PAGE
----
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Computing simplicial representatives of homotopy group elements

Geometric and topological combinatorics: Modern techniques and methods October 09, 2017 - October 13, 2017

October 11, 2017 (11:30 AM PDT - 12:30 PM PDT)
Speaker(s): Uli Wagner (Institute of Science and Technology Austria)
Location: MSRI: Simons Auditorium
Primary Mathematics Subject Classification No Primary AMS MSC
Secondary Mathematics Subject Classification No Secondary AMS MSC
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Abstract

A central problem of algebraic topology is to understand the homotopy groups πd(X) of a topological space X. 
For the computational version of the problem, it is well known that there is no algorithm to decide whether the 
fundamental group π1(X) of a given finite simplicial complex X is trivial. On the other hand, there are several 
algorithms that, given a finite simplicial complex X that is simply connected (i.e., with π1(X) trivial), compute 
the higher homotopy group πd(X) for any given d ≥ 2.


However, these algorithms come with a caveat: They compute the isomorphism type of πd(X), d ≥ 2, as an abstract 

finitely generated abelian group given by generators and relations, but they work with very implicit representations 

of the elements of πd(X). 

We present an algorithm that, given a simply connected simplicial complex X, computes πd(X) and represents its elements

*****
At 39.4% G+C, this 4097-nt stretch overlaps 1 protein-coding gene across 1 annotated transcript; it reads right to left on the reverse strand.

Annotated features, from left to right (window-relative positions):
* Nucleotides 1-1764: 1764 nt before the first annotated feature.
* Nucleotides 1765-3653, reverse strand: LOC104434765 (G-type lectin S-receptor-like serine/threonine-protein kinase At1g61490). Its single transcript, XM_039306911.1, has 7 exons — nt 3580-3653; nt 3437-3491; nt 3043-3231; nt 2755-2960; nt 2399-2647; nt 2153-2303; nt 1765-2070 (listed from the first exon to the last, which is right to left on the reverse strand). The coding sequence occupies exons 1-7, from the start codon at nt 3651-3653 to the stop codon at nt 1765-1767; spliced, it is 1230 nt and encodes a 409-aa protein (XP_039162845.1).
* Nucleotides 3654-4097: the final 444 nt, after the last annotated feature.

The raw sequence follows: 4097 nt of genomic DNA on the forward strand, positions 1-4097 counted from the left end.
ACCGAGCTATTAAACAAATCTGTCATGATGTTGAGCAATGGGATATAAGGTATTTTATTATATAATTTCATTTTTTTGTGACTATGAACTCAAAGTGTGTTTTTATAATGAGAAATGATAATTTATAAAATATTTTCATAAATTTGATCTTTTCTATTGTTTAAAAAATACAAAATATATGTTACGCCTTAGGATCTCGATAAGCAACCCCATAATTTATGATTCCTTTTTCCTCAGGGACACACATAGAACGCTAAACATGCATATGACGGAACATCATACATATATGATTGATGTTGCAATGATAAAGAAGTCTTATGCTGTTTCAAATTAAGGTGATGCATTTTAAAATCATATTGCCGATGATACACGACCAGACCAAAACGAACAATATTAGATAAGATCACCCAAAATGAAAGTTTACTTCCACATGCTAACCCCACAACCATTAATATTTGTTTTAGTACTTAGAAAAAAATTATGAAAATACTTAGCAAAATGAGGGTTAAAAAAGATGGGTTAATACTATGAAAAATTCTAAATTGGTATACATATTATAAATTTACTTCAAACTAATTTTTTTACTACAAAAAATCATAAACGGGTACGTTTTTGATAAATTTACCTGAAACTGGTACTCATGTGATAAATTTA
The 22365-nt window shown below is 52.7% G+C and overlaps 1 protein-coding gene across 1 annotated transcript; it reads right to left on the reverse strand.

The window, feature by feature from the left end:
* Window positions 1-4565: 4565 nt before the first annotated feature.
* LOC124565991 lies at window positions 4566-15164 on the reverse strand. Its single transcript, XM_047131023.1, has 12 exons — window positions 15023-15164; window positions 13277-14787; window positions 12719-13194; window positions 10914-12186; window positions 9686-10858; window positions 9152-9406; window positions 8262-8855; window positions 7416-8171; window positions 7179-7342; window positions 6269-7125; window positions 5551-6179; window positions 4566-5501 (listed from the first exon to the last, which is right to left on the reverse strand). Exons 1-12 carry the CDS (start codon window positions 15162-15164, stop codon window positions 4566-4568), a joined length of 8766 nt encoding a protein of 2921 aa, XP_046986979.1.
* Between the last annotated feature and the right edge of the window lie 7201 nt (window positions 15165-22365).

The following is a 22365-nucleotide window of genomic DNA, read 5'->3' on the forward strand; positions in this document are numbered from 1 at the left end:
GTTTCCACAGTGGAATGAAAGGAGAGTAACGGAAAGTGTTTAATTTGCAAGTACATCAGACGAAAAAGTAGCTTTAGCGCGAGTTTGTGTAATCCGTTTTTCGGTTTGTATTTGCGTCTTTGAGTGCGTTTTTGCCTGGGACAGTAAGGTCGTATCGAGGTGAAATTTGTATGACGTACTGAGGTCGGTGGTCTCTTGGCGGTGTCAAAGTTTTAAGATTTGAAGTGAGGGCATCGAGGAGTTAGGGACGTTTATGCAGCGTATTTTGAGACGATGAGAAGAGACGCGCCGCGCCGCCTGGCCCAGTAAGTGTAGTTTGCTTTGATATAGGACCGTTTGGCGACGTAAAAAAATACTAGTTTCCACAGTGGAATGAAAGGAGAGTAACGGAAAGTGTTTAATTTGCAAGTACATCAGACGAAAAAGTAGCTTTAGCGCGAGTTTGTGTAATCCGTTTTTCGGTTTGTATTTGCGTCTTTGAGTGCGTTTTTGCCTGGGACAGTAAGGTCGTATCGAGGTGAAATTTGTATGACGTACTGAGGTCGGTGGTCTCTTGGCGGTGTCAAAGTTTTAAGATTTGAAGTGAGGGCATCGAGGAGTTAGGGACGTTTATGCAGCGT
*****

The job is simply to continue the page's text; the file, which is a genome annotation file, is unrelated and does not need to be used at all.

as simplicial maps from a suitable triangulation of the d-sphere to X. For fixed d, the algorithm runs in time singly exponential 

in size(X), the number of simplices of X. 

 

Moreover, we prove that this is optimal: For every fixed d ≥ 2, we construct a family of simply connected simplicial complexes X 

such that for any simplicial map representing a generator of πd(X), the size of the triangulation of Sd on which the map is defined is 

exponential in size(X). 

 

Apart from the intrinsic importance of homotopy groups, we view this as a first step 

towards the more general goal of computing explicit maps with specific topological properties, 

e.g., computing explicit embeddings of simplicial complexes or counterexamples to Tverberg-type

problems, and towards quantitative bounds on the complexity of such maps.

 

Joint work with Marek Filakovský, Peter Franek, and Stephan Zhechev

 

Supplements
29711?type=thumb Wagner Notes 2.67 MB application/pdf Download
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